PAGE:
Best Rap Album
Drake, Take Care
Lupe Fiasco, Food & Liquor II: The Great American Rap Album, Pt. 1
The Roots, Undun
Nas, Life Is Good
Rick Ross, God Forgives, I Don’t
2 Chainz, Based on a T.R.U. Story

Who Will Win: Drake
A long way from his days bumming around Degrassi High in a wheelchair, Aubrey Graham has proven himself not only a more than capable MC but a pioneering figure in a new breed of rap—one where braggadocio often takes a backseat to melancholy and introspection. While the album is a bit too long and has its duds (that “YOLO” craze needs to die now), it’s the kind of hot property that Grammy voters love.—Mark Rozeman

Who Should Win: The Roots
One might think that The Roots’ steady day job performing as Jimmy Fallon’s house band might in some way stifle the quality of their music. Those people obviously don’t know nothin’ about The Roots. A perfect hybrid of cerebral rap and old-school soul, Undun continues The Roots’ streak as the crowning jewel of Philly (and, most of the country for that matter). The fact that they make the concept album format not sound trite or constraining is an achievement in itself. That it’s excellent? Well, that’s the sign of genius.—Mark Rozeman

Who Got Snubbed: Killer Mike, R.A.P. Music
R.A.P. Music finds Mike on the offensive, taking an axe to the banks, the beltway and the history books. Like Occupy Wall Street, the movement that spawned more than a few signs reading some variation of “Ronald Reagan sucks balls,” R.A.P. Music is a synthesis of the confusion and rancid despair pervading every vacated storefront and foreclosed home in every corner of today’s economically bleeding America. Shoring up that ire is weirdo extraordinaire El-P, who elevates R.A.P. Music to a feral weapon of protest with beats that smoke like ether. The album is all go and no show: Southern-strategizing New York rap flush with the semblances of Cali groups like N.W.A. and Above the Law. Even putting aside his berserk, imagination-defying technical skill—he stays deep enough in the pocket to get lost there—there’s not a wasted breath on R.A.P. Music.—M.T. Richards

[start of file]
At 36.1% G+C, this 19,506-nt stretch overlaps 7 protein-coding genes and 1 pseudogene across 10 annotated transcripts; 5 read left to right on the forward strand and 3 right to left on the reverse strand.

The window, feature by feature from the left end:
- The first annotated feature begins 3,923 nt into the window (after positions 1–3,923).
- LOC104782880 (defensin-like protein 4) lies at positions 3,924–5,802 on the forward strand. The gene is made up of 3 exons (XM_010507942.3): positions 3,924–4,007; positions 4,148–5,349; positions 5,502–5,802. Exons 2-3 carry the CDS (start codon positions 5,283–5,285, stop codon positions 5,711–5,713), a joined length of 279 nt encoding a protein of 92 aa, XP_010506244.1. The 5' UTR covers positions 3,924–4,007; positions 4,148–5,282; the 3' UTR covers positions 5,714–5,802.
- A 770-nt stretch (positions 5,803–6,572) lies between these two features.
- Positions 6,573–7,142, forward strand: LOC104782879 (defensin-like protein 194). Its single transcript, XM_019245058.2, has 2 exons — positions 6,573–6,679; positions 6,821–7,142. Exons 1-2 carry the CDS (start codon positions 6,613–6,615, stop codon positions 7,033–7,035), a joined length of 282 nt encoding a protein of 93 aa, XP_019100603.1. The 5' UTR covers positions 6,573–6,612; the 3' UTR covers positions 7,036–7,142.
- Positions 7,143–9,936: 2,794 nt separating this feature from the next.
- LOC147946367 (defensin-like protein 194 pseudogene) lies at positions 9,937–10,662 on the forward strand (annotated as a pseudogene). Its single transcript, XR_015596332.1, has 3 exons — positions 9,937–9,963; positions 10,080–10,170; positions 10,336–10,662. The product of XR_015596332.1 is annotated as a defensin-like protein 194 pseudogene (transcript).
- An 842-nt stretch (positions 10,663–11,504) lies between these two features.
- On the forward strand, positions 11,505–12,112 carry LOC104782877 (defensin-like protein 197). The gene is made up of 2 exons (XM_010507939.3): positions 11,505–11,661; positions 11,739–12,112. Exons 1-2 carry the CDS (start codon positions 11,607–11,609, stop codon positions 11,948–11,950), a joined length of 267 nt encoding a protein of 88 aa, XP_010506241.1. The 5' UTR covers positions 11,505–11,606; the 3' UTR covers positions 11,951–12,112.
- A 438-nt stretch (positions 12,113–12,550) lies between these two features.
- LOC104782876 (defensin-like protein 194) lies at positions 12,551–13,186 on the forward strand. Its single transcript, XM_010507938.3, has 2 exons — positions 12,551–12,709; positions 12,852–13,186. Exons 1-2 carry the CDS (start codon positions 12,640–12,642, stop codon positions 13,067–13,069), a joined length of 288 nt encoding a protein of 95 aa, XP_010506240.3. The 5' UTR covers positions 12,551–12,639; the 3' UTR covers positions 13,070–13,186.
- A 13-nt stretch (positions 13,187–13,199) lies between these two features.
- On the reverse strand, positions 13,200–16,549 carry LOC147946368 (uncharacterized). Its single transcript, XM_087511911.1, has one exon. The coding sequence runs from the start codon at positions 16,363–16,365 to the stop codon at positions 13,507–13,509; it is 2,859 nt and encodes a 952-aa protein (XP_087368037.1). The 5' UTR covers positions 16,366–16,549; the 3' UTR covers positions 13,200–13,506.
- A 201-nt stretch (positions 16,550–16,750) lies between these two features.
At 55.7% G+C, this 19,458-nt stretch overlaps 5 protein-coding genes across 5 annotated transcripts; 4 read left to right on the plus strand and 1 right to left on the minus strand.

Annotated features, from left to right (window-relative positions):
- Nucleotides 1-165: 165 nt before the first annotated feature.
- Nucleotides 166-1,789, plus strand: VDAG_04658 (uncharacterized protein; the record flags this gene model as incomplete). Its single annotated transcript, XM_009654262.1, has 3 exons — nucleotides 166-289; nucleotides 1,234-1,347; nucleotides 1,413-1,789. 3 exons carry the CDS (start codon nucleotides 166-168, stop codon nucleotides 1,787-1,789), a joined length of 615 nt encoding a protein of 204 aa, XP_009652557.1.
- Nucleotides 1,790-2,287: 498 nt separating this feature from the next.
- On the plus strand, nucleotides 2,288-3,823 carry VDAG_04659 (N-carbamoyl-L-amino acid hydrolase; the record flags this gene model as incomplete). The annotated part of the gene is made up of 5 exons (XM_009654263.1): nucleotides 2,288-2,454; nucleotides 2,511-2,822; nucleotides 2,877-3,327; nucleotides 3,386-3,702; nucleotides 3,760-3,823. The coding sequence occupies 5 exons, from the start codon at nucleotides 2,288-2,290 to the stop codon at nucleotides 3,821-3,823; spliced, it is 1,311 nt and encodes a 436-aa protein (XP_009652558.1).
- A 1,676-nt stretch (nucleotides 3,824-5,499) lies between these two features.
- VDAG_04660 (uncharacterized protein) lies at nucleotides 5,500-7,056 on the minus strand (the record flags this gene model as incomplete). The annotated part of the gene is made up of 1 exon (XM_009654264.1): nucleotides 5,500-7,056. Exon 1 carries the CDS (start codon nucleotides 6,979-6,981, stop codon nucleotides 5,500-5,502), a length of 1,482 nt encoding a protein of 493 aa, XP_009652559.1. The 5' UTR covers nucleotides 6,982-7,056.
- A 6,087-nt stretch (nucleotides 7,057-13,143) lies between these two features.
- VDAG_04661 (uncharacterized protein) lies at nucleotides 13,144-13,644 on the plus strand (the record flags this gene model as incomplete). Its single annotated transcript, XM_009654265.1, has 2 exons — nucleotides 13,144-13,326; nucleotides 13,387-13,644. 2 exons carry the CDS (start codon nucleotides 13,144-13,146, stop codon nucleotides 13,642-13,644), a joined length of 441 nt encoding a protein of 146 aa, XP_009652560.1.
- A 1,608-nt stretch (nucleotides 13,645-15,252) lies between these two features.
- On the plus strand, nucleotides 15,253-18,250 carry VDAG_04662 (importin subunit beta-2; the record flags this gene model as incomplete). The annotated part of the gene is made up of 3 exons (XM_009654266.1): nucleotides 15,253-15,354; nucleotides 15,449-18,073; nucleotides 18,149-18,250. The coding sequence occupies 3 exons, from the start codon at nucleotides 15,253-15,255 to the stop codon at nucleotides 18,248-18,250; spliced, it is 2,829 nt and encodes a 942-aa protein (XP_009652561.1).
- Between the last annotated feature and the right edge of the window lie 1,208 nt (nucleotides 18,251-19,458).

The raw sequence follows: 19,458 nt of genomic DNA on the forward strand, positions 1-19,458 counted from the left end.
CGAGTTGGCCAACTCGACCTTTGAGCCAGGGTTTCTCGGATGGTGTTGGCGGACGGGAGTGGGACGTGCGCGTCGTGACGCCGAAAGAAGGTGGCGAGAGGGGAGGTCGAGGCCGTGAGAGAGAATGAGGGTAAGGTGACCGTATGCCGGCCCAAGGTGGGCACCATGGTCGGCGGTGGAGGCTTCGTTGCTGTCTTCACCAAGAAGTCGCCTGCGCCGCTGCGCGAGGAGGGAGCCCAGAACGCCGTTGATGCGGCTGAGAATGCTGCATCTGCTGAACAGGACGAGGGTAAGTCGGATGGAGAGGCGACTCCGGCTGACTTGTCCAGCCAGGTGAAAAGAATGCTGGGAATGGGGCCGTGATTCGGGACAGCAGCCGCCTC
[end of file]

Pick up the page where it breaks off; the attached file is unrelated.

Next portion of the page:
Best Americana Album
The Avett Brothers, The Carpenter
John Fullbright, From the Ground Up
The Lumineers, The Lumineers
Mumford & Sons, Babel
Bonnie Raitt, Slipstream

Who Will Win: The Lumineers
They may wind up getting shut out of the bigger categories, but there’s no way Grammy voters are going to let The Lumineers walk away empty-handed. This category is one where they’re a lock.

Who Should Win: The Lumineers